Play to Your Strengths

“Every great dream begins with a dreamer. Always remember, you have within you the strength, the patience and the passion to reach for the stars to change the world.” ~ Civil-rights activist Harriet Tubman

Over the last decade, self-help, coaching and leadership professionals have been placing greater emphasis on positivity and personal strengths. The goal is to help clients work with what they have and build on their inherent talents.

Large corporations like Wells Fargo, Intel, Best Buy, Toyota and Yahoo now require employees to take surveys that measure talents and strengths. Their CEOs recognize that company success depends on leveraging what already works instead of trying to fix what’s broken.

This approach is logical: You cannot learn how to ensure safety at a nuclear power plant by studying Russia’s Chernobyl disaster. You’re better off reviewing what a successful cleanup entails.


Regardless of your job or industry, you can’t always do what you love. Your job description will include responsibilities that challenge you or try your patience.

You can, however, play to your strengths and approach tasks in ways that bring your best work to light.

First, you’ll need to identify your top three strengths, as well as your three greatest weaknesses. Several excellent books can walk you through the self-assessment process:

  1. Now, Discover Your Strengths by Marcus Buckingham and Donald O. Clifton (Free Press, 2001)
  2. StrengthsFinder 2.0 by Tom Rath (Gallup Press, 2007)
  3. Go Put Your Strengths to Work: 6 Powerful Steps to Outstanding Performance by Marcus Buckingham (Free Press, 2007) also offers a free online strengths test: As the site notes: “It is hard for people to value and to know their strengths because they don´t see any value in doing an activity that is easy for them; they believe that everybody else can do it. When people realize that what they do easily is extremely hard and valuable for others, they normally will focus more deeply on improving their strengths, which ultimately affects their overall performance.”


“People have several times more potential for growth when they invest energy in developing their strengths instead of correcting their deficiencies.” ~ Rath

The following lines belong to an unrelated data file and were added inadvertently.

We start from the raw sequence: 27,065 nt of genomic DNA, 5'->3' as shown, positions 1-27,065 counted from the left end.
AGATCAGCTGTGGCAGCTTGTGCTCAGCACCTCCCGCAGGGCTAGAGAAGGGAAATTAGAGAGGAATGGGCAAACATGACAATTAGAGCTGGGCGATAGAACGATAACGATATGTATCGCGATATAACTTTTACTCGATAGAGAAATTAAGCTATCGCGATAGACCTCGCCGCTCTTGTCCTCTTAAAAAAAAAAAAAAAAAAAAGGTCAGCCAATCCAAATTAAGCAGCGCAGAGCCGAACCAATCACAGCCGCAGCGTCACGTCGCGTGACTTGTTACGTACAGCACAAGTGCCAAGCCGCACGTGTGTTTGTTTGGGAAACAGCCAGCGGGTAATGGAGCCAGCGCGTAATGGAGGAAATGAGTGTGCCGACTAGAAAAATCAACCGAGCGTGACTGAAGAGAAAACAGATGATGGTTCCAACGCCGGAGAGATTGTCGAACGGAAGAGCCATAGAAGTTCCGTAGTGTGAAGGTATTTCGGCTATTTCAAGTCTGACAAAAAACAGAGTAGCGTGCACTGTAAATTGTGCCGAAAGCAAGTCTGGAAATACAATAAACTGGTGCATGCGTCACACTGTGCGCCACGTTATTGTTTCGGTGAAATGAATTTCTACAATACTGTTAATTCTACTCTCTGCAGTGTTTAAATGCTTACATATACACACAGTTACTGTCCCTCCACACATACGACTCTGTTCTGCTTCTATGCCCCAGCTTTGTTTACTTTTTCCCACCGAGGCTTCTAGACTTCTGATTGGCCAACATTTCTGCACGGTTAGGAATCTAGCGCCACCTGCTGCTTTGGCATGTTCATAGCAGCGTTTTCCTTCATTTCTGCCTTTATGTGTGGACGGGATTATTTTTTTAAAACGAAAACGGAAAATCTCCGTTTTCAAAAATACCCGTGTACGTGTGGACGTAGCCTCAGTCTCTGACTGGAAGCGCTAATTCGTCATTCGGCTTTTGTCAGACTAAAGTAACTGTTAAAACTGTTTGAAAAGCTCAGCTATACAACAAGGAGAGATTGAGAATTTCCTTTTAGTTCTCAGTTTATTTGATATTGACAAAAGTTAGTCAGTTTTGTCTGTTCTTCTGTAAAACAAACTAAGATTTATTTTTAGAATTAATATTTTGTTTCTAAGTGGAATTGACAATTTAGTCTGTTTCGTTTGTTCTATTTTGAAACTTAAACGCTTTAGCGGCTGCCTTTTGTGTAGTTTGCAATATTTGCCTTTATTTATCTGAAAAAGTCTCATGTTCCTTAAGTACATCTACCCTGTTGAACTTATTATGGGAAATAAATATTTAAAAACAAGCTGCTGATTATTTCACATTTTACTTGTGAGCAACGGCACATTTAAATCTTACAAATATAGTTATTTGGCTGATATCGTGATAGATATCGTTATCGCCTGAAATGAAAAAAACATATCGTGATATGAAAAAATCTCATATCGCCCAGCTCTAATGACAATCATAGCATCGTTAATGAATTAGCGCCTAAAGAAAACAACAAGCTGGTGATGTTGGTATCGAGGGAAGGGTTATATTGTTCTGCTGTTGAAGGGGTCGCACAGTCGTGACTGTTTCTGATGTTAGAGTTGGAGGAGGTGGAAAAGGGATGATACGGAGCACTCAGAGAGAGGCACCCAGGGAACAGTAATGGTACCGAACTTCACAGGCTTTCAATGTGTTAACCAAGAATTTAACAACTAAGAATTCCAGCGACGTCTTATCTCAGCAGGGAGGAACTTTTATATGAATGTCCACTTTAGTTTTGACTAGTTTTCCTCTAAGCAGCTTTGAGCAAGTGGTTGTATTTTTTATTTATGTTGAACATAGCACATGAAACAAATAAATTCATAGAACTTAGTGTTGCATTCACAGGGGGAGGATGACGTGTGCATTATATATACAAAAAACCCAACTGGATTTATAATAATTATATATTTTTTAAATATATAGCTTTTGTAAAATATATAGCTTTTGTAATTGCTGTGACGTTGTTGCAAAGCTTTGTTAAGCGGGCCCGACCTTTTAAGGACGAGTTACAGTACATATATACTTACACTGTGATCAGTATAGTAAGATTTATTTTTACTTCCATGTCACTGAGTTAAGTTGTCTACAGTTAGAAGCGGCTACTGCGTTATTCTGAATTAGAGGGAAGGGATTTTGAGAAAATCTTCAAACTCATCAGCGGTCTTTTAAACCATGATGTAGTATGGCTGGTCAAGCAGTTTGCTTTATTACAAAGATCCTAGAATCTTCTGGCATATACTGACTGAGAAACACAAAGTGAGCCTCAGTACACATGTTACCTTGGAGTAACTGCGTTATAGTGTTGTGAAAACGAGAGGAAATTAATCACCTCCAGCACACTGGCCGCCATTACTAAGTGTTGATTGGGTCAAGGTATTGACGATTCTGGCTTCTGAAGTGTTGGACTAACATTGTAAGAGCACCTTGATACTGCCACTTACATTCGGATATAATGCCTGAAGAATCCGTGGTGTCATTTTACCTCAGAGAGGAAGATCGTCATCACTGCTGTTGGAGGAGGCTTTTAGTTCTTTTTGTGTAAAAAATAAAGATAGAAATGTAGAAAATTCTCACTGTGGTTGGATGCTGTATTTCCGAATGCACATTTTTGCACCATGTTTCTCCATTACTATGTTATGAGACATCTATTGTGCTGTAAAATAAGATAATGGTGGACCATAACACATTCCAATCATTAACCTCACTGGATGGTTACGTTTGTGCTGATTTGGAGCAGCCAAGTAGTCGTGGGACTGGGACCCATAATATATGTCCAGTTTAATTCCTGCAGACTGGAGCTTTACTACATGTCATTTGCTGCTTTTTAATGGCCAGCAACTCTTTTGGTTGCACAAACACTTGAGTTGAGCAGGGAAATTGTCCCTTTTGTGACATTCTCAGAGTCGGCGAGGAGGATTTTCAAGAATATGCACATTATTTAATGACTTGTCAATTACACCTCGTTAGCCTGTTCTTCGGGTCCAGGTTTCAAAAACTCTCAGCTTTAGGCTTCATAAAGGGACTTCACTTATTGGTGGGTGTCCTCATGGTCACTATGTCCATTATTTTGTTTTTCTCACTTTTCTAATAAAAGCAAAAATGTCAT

The Gallup Organization identifies 34 distinct personal strengths after interviewing 1.7 million professionals over 40 years:

  1. Achiever: constantly driven to accomplish tasks
  2. Activator: sets things in motion
  3. Adaptability: adept at accommodating changes in direction/plan
  4. Analytical: requires data/proof to make sense of circumstances
  5. Arranger: enjoys orchestrating many tasks/variables
  6. Belief: strives to find ultimate meaning in everything he/she does
  7. Command: embraces leadership positions without fearing confrontation
  8. Communication: uses words to inspire action and education
  9. Competition: thrives on comparison and competition
  10. Connectedness: seeks to unite others through commonalities
  11. Consistency: treats everyone the same to avoid unfair advantage
  12. Context: reviews the past to make better decisions
  13. Deliberative: proceeds with caution and a planned approach
  14. Developer: sees others’ untapped potential
  15. Discipline: makes sense of the world by imposing order
  16. Empathy: in tune with others’ emotions
  17. Focus: has a clear sense of direction
  18. Futuristic: eyes the future to drive today’s success
  19. Harmony: seeks to avoid conflict and achieve consensus
  20. Ideation: sees underlying concepts that unite disparate ideas
  21. Includer: instinctively works to include everyone
  22. Individualization: draws upon individuals’ uniqueness to create successful teams
  23. Input: constantly collects information/objects for future use
  24. Intellection: enjoys thinking and thought-provoking conversation; can compress complex concepts into simplified models
  25. Learner: constantly challenged; learns new skills/information to feel successful
  26. Maximizer: takes people and projects from great to excellent
  27. Positivity: injects levity into any situation
  28. Relator: most comfortable with fewer, deeper relationships
  29. Responsibility: always follows through on commitments
  30. Restorative: thrives on solving difficult problems
  31. Self-Assurance: stays true to beliefs; self-confident
  32. Significance: wants others to see him/her as significant
  33. Strategic: can see a clear direction in complex situations
  34. Woo: can easily persuade


“Your strengths have an I-can’t-help-but quality to them. You can’t quite articulate why, but you find yourself drawn to certain activities repeatedly. Even though you may be just a little scared to do them, just a little nervous—‘Maybe I’m not good enough, maybe I’ll fail’—you nonetheless feel a pull toward them.” ~ Buckingham, Go Put Your Strengths to Work

Buckingham identifies four key SIGNs of a strength:

  • S = Success. You succeed at activities in which you’re strong.
  • I = Instinct. You instinctively know how to accomplish a task.
  • G = Growth. You grow each time you perform a strength.
  • N = Need. You feel a need to be involved in an activity.

Clarify and confirm your strengths by examining the conditions that make an activity particularly engaging:

  1. Does it matter why I’m doing this?
  2. Does it matter for whom I do this?
  3. Does it matter when I do this?
  4. Does it matter what this activity entails?

Perhaps public speaking is one of your strengths—but only when it involves large groups, on a topic you know well, with the goal of closing a sale or entertaining your audience.

Once you clearly identify your strengths, you’ll be better equipped to design the work you love and set the stage for excellence. If, however, you’re struggling to pinpoint your strengths, work with an experienced coach to gain important insights.